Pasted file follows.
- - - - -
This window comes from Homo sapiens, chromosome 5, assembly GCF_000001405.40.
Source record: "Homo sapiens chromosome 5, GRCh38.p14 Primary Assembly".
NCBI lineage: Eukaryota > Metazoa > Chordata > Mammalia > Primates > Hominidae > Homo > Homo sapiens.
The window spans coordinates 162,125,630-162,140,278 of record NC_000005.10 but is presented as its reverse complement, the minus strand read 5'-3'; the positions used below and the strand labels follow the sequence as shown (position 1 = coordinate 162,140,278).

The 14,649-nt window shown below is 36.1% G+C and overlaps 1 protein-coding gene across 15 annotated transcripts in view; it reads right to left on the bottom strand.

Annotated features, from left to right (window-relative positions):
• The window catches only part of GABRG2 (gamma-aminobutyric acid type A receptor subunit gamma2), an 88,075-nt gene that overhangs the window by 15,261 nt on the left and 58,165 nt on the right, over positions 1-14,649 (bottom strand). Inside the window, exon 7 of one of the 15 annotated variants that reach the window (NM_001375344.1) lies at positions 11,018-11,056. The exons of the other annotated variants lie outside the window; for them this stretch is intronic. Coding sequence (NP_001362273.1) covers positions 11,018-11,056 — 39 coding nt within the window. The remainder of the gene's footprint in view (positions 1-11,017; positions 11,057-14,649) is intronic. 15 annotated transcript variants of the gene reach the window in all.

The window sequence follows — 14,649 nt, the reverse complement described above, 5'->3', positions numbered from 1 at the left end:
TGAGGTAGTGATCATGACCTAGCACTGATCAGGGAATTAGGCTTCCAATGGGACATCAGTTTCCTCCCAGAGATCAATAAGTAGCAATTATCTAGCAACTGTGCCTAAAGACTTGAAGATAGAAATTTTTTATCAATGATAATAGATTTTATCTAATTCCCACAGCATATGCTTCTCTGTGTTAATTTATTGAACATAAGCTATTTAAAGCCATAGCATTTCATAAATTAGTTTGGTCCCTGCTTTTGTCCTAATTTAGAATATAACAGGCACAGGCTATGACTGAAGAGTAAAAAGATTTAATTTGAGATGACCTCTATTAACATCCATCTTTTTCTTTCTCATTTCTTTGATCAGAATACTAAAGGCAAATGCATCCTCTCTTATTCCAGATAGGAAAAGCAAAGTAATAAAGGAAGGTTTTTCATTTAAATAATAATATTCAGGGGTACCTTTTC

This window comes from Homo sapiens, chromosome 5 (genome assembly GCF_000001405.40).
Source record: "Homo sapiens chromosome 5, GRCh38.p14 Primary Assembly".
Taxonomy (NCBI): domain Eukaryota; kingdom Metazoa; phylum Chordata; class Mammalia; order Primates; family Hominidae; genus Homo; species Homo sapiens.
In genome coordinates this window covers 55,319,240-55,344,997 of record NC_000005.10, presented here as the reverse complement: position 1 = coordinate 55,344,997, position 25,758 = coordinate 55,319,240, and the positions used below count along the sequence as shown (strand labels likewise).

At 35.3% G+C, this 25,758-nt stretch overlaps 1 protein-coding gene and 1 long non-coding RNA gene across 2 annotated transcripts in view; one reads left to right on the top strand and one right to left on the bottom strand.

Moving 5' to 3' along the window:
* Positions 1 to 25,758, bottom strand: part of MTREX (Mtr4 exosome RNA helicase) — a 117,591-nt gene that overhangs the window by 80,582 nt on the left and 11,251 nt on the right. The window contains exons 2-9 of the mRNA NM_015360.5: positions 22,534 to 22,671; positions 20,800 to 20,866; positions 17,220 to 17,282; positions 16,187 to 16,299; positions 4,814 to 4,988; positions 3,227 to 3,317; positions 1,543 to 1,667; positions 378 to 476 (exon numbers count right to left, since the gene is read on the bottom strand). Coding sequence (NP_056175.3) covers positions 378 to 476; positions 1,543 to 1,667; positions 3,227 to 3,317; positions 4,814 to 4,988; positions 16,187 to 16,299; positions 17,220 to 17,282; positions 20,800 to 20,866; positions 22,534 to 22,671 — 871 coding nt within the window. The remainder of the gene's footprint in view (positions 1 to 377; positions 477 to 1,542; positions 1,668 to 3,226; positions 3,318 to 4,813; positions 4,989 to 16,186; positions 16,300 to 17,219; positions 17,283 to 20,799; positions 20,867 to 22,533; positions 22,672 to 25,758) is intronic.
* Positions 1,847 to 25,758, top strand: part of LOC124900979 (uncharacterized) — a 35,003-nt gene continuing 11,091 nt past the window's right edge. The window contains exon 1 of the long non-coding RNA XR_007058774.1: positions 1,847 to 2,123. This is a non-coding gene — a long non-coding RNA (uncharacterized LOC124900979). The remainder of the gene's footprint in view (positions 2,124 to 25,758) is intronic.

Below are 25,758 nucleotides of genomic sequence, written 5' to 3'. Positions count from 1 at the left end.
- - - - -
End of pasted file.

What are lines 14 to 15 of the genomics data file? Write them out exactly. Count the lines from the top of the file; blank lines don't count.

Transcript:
At 35.3% G+C, this 25,758-nt stretch overlaps 1 protein-coding gene and 1 long non-coding RNA gene across 2 annotated transcripts in view; one reads left to right on the top strand and one right to left on the bottom strand.

Moving 5' to 3' along the window: